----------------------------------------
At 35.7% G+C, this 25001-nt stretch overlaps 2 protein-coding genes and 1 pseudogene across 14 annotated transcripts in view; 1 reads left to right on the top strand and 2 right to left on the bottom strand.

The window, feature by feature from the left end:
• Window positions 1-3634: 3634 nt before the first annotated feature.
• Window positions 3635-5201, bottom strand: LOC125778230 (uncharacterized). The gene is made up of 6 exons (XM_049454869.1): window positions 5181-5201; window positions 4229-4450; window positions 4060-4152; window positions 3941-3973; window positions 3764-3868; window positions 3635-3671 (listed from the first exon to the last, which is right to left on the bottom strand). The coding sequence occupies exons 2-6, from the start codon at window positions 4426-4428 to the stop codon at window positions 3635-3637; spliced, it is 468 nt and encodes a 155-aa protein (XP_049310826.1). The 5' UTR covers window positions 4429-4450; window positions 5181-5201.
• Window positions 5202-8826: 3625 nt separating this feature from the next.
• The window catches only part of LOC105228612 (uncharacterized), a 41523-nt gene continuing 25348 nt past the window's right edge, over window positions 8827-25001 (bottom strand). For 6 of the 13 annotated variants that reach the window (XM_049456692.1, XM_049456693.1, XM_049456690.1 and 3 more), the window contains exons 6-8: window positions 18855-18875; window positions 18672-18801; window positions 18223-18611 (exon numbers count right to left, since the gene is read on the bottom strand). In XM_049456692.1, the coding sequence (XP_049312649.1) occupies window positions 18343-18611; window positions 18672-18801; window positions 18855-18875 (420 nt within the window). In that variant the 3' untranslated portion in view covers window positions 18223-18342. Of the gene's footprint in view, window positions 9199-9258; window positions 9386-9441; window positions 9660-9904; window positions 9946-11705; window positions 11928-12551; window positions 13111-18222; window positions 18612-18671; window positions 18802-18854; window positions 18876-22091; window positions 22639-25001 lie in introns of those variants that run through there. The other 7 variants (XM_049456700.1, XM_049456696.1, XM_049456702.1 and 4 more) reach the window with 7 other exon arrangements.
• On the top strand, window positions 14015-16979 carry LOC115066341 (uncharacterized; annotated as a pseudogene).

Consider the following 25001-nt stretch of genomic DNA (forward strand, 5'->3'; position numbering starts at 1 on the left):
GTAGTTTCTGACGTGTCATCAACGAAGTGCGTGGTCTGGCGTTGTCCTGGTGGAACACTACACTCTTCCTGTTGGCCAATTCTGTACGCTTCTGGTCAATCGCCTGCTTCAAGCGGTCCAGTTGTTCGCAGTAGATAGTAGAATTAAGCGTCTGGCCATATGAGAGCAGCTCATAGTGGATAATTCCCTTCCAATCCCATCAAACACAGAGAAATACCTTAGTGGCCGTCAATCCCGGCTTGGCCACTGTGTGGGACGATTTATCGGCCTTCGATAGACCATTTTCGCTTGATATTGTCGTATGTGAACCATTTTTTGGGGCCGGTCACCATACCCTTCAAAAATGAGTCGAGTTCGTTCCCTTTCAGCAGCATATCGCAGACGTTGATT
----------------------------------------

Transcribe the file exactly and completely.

At 35.7% G+C, this 25001-nt stretch overlaps 2 protein-coding genes and 1 pseudogene across 14 annotated transcripts in view; 1 reads left to right on the top strand and 2 right to left on the bottom strand.

The window, feature by feature from the left end:
• Window positions 1-3634: 3634 nt before the first annotated feature.
• Window positions 3635-5201, bottom strand: LOC125778230 (uncharacterized). The gene is made up of 6 exons (XM_049454869.1): window positions 5181-5201; window positions 4229-4450; window positions 4060-4152; window positions 3941-3973; window positions 3764-3868; window positions 3635-3671 (listed from the first exon to the last, which is right to left on the bottom strand). The coding sequence occupies exons 2-6, from the start codon at window positions 4426-4428 to the stop codon at window positions 3635-3637; spliced, it is 468 nt and encodes a 155-aa protein (XP_049310826.1). The 5' UTR covers window positions 4429-4450; window positions 5181-5201.
• Window positions 5202-8826: 3625 nt separating this feature from the next.
• The window catches only part of LOC105228612 (uncharacterized), a 41523-nt gene continuing 25348 nt past the window's right edge, over window positions 8827-25001 (bottom strand). For 6 of the 13 annotated variants that reach the window (XM_049456692.1, XM_049456693.1, XM_049456690.1 and 3 more), the window contains exons 6-8: window positions 18855-18875; window positions 18672-18801; window positions 18223-18611 (exon numbers count right to left, since the gene is read on the bottom strand). In XM_049456692.1, the coding sequence (XP_049312649.1) occupies window positions 18343-18611; window positions 18672-18801; window positions 18855-18875 (420 nt within the window). In that variant the 3' untranslated portion in view covers window positions 18223-18342. Of the gene's footprint in view, window positions 9199-9258; window positions 9386-9441; window positions 9660-9904; window positions 9946-11705; window positions 11928-12551; window positions 13111-18222; window positions 18612-18671; window positions 18802-18854; window positions 18876-22091; window positions 22639-25001 lie in introns of those variants that run through there. The other 7 variants (XM_049456700.1, XM_049456696.1, XM_049456702.1 and 4 more) reach the window with 7 other exon arrangements.
• On the top strand, window positions 14015-16979 carry LOC115066341 (uncharacterized; annotated as a pseudogene).

Consider the following 25001-nt stretch of genomic DNA (forward strand, 5'->3'; position numbering starts at 1 on the left):
GTAGTTTCTGACGTGTCATCAACGAAGTGCGTGGTCTGGCGTTGTCCTGGTGGAACACTACACTCTTCCTGTTGGCCAATTCTGTACGCTTCTGGTCAATCGCCTGCTTCAAGCGGTCCAGTTGTTCGCAGTAGATAGTAGAATTAAGCGTCTGGCCATATGAGAGCAGCTCATAGTGGATAATTCCCTTCCAATCCCATCAAACACAGAGAAATACCTTAGTGGCCGTCAATCCCGGCTTGGCCACTGTGTGGGACGATTTATCGGCCTTCGATAGACCATTTTCGCTTGATATTGTCGTATGTGAACCATTTTTTGGGGCCGGTCACCATACCCTTCAAAAATGAGTCGAGTTCGTTCCCTTTCAGCAGCATATCGCAGACGTTGATT